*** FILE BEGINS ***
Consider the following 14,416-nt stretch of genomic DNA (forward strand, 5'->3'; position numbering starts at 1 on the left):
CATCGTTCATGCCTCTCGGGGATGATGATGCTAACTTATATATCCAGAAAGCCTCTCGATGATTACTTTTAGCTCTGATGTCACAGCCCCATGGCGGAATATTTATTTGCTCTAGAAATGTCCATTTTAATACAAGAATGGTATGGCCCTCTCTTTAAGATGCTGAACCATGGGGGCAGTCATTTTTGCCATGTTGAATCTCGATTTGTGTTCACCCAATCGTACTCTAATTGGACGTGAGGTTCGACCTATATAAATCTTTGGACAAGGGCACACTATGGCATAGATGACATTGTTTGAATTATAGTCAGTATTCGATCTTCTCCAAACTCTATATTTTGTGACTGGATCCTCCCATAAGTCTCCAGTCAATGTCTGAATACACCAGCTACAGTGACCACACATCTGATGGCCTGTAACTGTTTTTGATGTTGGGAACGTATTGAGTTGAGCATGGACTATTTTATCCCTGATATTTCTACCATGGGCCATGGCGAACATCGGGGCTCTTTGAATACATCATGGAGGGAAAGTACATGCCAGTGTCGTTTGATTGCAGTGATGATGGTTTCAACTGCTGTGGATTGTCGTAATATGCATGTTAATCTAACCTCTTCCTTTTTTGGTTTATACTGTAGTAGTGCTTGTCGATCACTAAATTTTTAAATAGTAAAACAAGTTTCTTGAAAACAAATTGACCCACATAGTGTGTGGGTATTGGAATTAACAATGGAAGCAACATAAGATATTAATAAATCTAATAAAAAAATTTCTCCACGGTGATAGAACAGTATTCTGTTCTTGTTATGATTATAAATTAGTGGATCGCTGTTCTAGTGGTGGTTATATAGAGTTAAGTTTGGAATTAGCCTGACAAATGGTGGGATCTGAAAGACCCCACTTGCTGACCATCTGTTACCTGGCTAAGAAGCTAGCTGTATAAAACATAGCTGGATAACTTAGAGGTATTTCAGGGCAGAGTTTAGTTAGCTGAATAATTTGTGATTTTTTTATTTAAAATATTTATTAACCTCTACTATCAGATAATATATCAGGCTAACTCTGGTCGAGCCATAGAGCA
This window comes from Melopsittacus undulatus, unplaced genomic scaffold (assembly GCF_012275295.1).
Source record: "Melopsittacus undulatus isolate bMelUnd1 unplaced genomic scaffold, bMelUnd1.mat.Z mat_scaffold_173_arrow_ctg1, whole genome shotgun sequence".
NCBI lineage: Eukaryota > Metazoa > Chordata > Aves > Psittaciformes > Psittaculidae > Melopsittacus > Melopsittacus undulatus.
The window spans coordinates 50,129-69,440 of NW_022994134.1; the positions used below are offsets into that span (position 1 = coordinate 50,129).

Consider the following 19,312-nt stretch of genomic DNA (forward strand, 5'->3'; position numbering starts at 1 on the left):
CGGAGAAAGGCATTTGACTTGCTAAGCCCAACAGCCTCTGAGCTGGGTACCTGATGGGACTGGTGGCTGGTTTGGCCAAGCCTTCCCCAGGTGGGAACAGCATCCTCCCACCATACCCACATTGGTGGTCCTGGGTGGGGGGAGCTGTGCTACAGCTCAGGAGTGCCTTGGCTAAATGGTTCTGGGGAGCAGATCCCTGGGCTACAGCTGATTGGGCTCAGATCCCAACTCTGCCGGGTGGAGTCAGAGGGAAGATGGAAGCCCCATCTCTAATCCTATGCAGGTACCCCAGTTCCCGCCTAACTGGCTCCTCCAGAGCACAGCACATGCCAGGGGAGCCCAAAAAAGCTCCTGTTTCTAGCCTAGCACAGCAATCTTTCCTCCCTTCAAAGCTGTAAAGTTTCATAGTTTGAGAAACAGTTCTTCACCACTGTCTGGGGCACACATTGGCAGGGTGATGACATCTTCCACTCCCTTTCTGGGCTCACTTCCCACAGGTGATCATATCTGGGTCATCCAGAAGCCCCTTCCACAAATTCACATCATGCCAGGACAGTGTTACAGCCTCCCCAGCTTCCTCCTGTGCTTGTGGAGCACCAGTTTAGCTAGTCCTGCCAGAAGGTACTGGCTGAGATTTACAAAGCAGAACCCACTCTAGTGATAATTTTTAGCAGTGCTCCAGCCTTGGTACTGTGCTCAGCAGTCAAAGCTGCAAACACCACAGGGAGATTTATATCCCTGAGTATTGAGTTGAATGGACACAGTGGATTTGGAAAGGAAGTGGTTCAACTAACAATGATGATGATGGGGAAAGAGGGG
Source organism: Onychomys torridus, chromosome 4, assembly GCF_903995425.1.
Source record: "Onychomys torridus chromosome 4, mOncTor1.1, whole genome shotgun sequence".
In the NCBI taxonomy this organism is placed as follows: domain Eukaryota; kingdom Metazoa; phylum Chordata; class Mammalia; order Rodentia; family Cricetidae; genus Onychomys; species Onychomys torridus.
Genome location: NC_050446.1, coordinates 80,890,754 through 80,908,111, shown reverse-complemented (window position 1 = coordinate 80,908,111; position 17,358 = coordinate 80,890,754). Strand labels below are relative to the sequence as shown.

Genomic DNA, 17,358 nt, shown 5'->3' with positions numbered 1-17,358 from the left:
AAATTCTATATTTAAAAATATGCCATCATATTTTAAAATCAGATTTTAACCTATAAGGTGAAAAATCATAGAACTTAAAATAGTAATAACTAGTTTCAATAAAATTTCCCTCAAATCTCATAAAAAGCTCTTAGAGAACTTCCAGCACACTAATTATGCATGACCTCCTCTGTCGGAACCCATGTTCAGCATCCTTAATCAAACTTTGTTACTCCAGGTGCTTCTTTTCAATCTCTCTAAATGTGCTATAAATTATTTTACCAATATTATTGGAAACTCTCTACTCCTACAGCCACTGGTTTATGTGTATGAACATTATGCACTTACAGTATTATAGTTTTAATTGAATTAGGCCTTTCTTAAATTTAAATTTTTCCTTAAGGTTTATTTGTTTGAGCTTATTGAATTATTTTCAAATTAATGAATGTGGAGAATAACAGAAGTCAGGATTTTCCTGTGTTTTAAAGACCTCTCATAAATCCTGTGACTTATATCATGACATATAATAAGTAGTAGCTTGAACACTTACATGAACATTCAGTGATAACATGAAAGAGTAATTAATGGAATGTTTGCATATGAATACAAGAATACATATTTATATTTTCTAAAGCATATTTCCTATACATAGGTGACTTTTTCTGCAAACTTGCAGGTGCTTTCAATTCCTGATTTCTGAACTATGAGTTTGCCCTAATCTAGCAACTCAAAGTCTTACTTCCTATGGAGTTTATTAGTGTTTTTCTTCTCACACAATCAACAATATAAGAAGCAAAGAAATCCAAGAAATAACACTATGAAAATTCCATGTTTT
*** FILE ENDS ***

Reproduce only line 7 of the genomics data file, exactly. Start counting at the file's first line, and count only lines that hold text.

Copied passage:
Consider the following 19,312-nt stretch of genomic DNA (forward strand, 5'->3'; position numbering starts at 1 on the left):